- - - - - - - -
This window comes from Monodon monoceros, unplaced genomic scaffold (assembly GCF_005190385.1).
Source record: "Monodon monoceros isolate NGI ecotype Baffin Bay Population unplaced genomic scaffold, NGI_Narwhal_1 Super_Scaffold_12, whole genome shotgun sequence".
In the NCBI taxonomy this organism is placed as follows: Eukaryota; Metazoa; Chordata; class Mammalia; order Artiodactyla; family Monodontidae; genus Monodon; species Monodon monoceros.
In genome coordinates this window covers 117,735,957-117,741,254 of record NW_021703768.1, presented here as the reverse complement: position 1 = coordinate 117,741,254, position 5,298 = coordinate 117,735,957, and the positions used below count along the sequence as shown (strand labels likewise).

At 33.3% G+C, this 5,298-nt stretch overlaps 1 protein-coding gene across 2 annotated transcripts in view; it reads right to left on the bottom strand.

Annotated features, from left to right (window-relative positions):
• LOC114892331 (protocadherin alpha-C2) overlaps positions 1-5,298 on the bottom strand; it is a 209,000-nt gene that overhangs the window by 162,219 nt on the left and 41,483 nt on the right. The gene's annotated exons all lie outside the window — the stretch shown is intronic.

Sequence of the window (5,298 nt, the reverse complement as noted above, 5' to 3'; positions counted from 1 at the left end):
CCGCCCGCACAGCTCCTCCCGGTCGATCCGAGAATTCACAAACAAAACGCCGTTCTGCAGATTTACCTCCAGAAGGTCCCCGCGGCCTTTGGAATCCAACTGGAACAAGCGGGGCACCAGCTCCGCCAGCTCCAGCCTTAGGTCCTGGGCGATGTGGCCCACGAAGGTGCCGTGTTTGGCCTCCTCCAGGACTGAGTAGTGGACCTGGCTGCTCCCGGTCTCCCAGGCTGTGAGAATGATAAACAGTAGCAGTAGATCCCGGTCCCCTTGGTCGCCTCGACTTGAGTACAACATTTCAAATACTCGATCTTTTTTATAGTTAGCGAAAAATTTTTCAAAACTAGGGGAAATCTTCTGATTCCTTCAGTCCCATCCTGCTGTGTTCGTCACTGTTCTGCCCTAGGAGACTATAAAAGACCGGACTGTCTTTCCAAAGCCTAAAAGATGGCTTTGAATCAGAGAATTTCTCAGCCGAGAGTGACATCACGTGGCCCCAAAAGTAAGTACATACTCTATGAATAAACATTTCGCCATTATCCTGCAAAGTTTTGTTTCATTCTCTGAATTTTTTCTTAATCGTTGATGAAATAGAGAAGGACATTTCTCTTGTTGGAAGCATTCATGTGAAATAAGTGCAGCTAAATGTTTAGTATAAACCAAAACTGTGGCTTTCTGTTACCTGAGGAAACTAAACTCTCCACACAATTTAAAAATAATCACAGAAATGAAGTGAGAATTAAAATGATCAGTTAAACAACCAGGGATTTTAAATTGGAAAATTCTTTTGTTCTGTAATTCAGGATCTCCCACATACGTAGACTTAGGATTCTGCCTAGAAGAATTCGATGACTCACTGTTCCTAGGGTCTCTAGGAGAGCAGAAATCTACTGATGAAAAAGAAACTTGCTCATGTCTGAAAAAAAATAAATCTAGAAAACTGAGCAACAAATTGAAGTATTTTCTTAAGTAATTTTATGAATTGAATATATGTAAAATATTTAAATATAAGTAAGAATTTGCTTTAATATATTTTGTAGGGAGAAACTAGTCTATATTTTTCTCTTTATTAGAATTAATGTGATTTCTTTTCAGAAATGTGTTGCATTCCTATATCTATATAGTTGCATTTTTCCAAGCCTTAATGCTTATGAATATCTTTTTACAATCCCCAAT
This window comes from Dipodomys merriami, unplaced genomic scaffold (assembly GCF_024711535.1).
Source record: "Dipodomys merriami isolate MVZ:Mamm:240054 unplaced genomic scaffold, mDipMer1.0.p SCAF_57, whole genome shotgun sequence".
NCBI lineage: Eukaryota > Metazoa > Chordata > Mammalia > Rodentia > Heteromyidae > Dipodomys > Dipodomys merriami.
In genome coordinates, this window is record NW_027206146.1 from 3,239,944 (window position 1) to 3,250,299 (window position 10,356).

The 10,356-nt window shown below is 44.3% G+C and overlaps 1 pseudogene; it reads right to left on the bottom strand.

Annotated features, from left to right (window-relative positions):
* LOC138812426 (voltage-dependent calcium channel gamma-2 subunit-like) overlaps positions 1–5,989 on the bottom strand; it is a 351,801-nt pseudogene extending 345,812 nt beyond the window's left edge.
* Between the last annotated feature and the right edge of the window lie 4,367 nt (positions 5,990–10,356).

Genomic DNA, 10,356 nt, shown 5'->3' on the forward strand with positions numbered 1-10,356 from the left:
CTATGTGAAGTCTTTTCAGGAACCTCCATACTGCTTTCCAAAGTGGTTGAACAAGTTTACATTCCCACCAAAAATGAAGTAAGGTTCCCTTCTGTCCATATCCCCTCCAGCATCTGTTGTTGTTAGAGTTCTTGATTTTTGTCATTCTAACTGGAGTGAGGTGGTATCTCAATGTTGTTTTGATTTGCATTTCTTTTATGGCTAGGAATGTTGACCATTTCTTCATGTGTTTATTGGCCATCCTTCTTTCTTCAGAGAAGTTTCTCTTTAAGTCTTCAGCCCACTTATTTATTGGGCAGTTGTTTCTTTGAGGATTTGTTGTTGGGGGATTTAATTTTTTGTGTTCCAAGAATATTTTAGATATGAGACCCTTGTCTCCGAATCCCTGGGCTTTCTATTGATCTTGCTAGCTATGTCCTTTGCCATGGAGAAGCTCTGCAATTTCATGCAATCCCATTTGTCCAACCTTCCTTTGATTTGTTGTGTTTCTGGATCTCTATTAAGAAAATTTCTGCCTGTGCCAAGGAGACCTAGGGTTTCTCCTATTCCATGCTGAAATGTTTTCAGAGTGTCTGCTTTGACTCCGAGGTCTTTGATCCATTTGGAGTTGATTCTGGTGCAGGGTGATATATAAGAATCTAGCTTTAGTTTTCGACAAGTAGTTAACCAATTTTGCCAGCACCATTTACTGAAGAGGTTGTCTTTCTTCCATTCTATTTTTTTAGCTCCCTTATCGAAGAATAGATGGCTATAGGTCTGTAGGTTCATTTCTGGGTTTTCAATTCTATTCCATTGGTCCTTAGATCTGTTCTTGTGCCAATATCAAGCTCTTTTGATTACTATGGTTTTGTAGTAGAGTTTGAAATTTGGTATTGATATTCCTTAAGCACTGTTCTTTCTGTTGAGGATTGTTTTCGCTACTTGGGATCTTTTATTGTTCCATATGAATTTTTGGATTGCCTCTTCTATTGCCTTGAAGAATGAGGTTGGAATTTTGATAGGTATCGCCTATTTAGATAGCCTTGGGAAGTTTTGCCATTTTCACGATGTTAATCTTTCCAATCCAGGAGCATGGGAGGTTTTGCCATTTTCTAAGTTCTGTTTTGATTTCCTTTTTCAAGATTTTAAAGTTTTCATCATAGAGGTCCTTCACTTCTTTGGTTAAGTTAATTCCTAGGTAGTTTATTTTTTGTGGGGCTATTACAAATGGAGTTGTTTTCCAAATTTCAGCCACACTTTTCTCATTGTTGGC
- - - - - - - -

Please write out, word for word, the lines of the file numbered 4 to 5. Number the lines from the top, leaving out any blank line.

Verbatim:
In genome coordinates this window covers 117,735,957-117,741,254 of record NW_021703768.1, presented here as the reverse complement: position 1 = coordinate 117,741,254, position 5,298 = coordinate 117,735,957, and the positions used below count along the sequence as shown (strand labels likewise).

At 33.3% G+C, this 5,298-nt stretch overlaps 1 protein-coding gene across 2 annotated transcripts in view; it reads right to left on the bottom strand.